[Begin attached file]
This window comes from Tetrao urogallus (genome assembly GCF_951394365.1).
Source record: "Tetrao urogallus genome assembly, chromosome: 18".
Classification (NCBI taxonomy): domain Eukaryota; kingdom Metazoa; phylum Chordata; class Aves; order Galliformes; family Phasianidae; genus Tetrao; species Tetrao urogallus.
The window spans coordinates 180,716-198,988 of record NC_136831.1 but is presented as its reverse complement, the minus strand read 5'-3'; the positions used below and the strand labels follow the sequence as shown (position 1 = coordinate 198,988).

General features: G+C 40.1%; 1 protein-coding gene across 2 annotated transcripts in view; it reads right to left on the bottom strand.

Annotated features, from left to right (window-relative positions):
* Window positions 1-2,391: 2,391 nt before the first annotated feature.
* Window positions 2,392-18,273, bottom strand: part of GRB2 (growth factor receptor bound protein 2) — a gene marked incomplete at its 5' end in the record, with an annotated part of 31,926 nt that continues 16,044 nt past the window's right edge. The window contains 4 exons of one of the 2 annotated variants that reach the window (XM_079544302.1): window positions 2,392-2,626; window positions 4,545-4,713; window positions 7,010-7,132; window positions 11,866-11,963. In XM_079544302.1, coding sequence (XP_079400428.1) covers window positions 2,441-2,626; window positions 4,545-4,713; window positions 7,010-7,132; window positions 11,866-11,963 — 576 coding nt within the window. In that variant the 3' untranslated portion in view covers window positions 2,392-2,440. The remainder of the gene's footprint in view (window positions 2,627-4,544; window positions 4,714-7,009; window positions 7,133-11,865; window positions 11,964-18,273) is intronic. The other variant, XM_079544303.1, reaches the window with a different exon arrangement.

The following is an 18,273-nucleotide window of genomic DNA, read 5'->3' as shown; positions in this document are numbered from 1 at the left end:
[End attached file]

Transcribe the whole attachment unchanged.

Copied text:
This window comes from Tetrao urogallus (genome assembly GCF_951394365.1).
Source record: "Tetrao urogallus genome assembly, chromosome: 18".
Classification (NCBI taxonomy): domain Eukaryota; kingdom Metazoa; phylum Chordata; class Aves; order Galliformes; family Phasianidae; genus Tetrao; species Tetrao urogallus.
The window spans coordinates 180,716-198,988 of record NC_136831.1 but is presented as its reverse complement, the minus strand read 5'-3'; the positions used below and the strand labels follow the sequence as shown (position 1 = coordinate 198,988).

General features: G+C 40.1%; 1 protein-coding gene across 2 annotated transcripts in view; it reads right to left on the bottom strand.

Annotated features, from left to right (window-relative positions):
* Window positions 1-2,391: 2,391 nt before the first annotated feature.
* Window positions 2,392-18,273, bottom strand: part of GRB2 (growth factor receptor bound protein 2) — a gene marked incomplete at its 5' end in the record, with an annotated part of 31,926 nt that continues 16,044 nt past the window's right edge. The window contains 4 exons of one of the 2 annotated variants that reach the window (XM_079544302.1): window positions 2,392-2,626; window positions 4,545-4,713; window positions 7,010-7,132; window positions 11,866-11,963. In XM_079544302.1, coding sequence (XP_079400428.1) covers window positions 2,441-2,626; window positions 4,545-4,713; window positions 7,010-7,132; window positions 11,866-11,963 — 576 coding nt within the window. In that variant the 3' untranslated portion in view covers window positions 2,392-2,440. The remainder of the gene's footprint in view (window positions 2,627-4,544; window positions 4,714-7,009; window positions 7,133-11,865; window positions 11,964-18,273) is intronic. The other variant, XM_079544303.1, reaches the window with a different exon arrangement.

The following is an 18,273-nucleotide window of genomic DNA, read 5'->3' as shown; positions in this document are numbered from 1 at the left end: